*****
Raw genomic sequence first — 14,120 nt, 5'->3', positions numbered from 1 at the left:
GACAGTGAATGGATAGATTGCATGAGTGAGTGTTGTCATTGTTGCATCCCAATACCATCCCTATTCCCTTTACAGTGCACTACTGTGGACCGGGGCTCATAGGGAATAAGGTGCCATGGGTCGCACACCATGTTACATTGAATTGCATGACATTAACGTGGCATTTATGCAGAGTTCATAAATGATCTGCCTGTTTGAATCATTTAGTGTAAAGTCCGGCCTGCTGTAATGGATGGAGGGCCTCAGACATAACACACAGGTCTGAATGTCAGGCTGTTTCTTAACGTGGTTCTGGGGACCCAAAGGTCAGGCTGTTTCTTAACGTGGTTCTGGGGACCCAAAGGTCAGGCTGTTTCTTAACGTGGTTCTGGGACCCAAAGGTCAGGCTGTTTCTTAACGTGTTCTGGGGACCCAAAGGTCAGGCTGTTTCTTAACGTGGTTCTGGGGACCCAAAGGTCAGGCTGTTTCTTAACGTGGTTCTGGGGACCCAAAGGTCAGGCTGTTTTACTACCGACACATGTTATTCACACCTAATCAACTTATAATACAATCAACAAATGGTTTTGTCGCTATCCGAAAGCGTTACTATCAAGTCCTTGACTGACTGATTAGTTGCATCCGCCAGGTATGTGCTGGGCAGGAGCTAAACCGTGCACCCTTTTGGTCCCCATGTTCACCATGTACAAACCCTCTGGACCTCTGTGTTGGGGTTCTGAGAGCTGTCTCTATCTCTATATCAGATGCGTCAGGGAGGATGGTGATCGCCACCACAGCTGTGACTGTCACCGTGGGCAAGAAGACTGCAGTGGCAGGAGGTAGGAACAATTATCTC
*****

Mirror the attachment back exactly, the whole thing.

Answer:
Raw genomic sequence first — 14,120 nt, 5'->3', positions numbered from 1 at the left:
GACAGTGAATGGATAGATTGCATGAGTGAGTGTTGTCATTGTTGCATCCCAATACCATCCCTATTCCCTTTACAGTGCACTACTGTGGACCGGGGCTCATAGGGAATAAGGTGCCATGGGTCGCACACCATGTTACATTGAATTGCATGACATTAACGTGGCATTTATGCAGAGTTCATAAATGATCTGCCTGTTTGAATCATTTAGTGTAAAGTCCGGCCTGCTGTAATGGATGGAGGGCCTCAGACATAACACACAGGTCTGAATGTCAGGCTGTTTCTTAACGTGGTTCTGGGGACCCAAAGGTCAGGCTGTTTCTTAACGTGGTTCTGGGGACCCAAAGGTCAGGCTGTTTCTTAACGTGGTTCTGGGACCCAAAGGTCAGGCTGTTTCTTAACGTGTTCTGGGGACCCAAAGGTCAGGCTGTTTCTTAACGTGGTTCTGGGGACCCAAAGGTCAGGCTGTTTCTTAACGTGGTTCTGGGGACCCAAAGGTCAGGCTGTTTTACTACCGACACATGTTATTCACACCTAATCAACTTATAATACAATCAACAAATGGTTTTGTCGCTATCCGAAAGCGTTACTATCAAGTCCTTGACTGACTGATTAGTTGCATCCGCCAGGTATGTGCTGGGCAGGAGCTAAACCGTGCACCCTTTTGGTCCCCATGTTCACCATGTACAAACCCTCTGGACCTCTGTGTTGGGGTTCTGAGAGCTGTCTCTATCTCTATATCAGATGCGTCAGGGAGGATGGTGATCGCCACCACAGCTGTGACTGTCACCGTGGGCAAGAAGACTGCAGTGGCAGGAGGTAGGAACAATTATCTC